A few months ago I met Professor Bongani Mayosi in his office at UCT. I had long admired this friend and fellow traveller in the tumultuous world of South African higher education.
What struck me about his office was how modest it was, even drab, compared with any dean’s suite I had seen before. And there was something about his demeanour. He was quiet and reserved, unlike the energetic, ever-smiling and engaging man I had met before. But I shrugged it off as the pressures of deanship of one of the toughest and most prestigious academic faculties in the country.
Last week, this A-rated scholar, who became known throughout the world for his groundbreaking research on the relationship between heart disease and poverty, killed himself.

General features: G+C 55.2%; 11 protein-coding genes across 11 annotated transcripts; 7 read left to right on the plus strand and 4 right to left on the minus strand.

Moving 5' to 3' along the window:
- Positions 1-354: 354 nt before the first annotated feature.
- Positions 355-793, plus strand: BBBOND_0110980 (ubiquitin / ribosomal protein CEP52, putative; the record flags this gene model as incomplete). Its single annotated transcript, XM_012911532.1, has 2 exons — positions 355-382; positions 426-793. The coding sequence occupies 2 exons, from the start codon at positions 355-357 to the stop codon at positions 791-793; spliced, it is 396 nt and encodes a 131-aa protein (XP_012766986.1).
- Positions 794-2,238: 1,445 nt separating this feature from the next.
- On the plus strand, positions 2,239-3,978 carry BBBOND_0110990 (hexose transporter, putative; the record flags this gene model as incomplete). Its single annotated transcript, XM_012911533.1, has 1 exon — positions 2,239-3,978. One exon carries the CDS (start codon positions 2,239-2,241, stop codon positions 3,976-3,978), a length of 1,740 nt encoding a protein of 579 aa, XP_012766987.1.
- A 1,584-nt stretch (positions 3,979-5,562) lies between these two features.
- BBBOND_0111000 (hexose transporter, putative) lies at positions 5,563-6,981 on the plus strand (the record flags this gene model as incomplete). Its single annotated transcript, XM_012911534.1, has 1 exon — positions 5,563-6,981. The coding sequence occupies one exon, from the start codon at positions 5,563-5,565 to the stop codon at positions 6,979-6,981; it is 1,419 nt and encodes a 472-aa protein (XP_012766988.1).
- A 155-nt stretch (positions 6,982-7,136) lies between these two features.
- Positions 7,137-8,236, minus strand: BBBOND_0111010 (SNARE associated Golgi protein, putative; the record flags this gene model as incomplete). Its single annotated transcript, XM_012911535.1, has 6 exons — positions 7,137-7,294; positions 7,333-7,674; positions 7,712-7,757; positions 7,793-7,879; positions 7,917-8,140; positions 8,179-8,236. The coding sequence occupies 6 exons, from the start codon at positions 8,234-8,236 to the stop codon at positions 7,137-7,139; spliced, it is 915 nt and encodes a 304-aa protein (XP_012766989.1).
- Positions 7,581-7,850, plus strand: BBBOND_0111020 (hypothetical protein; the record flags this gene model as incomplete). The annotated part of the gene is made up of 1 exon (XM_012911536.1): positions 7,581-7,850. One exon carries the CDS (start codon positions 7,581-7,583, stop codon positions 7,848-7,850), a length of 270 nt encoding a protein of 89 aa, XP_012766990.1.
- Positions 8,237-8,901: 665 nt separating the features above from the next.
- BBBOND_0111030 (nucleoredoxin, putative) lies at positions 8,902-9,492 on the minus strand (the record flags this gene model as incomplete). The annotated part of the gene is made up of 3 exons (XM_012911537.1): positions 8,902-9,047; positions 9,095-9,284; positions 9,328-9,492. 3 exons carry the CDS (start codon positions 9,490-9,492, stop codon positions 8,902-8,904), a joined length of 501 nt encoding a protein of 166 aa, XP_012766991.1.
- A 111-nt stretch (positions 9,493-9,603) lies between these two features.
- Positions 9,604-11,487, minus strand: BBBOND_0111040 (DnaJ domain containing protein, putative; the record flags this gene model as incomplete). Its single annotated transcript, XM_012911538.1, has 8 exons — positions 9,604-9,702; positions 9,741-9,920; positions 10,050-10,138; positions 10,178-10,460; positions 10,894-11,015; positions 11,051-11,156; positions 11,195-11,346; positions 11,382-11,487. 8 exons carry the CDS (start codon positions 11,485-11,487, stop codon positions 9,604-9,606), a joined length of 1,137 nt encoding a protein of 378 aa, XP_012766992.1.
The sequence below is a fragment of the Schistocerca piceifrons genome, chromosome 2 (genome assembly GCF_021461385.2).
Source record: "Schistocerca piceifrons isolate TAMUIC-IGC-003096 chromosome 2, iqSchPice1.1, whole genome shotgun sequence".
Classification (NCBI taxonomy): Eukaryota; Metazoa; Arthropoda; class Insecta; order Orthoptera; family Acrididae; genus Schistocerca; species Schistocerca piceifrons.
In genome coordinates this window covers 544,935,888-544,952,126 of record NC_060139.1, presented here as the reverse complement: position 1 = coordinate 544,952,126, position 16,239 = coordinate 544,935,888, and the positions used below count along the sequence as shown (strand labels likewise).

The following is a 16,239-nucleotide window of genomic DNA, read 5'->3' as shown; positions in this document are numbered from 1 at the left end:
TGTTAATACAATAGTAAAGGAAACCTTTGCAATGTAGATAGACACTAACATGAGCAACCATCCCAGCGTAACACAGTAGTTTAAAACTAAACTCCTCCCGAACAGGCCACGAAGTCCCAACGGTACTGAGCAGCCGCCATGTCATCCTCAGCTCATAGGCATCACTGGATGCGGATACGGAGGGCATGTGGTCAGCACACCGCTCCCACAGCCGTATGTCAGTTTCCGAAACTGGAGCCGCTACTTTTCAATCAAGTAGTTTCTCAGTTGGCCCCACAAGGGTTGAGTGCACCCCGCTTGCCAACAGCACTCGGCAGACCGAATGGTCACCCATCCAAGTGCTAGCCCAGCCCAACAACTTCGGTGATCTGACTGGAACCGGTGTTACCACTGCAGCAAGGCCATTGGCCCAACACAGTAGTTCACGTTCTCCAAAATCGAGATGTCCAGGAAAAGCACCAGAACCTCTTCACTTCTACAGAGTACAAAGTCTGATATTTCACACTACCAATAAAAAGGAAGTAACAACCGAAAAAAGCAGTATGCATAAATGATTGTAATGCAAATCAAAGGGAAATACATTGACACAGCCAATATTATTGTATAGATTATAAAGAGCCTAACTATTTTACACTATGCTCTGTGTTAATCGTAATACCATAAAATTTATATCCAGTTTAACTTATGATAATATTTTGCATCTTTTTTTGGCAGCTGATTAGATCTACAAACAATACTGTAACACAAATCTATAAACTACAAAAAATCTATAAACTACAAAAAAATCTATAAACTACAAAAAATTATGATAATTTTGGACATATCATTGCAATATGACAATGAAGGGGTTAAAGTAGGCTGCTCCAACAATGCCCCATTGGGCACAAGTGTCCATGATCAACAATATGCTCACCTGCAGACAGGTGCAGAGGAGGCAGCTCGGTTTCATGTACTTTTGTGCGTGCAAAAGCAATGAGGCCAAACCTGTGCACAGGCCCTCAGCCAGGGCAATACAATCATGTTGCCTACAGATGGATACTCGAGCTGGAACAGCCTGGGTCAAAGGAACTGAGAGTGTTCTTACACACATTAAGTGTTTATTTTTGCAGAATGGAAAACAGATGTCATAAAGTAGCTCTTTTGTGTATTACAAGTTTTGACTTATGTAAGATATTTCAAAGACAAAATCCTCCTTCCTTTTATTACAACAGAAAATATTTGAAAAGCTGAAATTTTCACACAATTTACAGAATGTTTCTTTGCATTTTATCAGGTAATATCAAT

Since the violent student protests of 2015-16, several black vice-chancellors and deans have stepped down from their positions in some of the country’s leading universities – including the dean of law and the head of the Graduate School of Business at the University of Cape Town, and the vice-chancellors of Pretoria, the Free State and Nelson Mandela universities, to name a few. One common thread runs through these resignations: the high costs of leadership in South African higher education.
Read Jansen's full column on Times Select.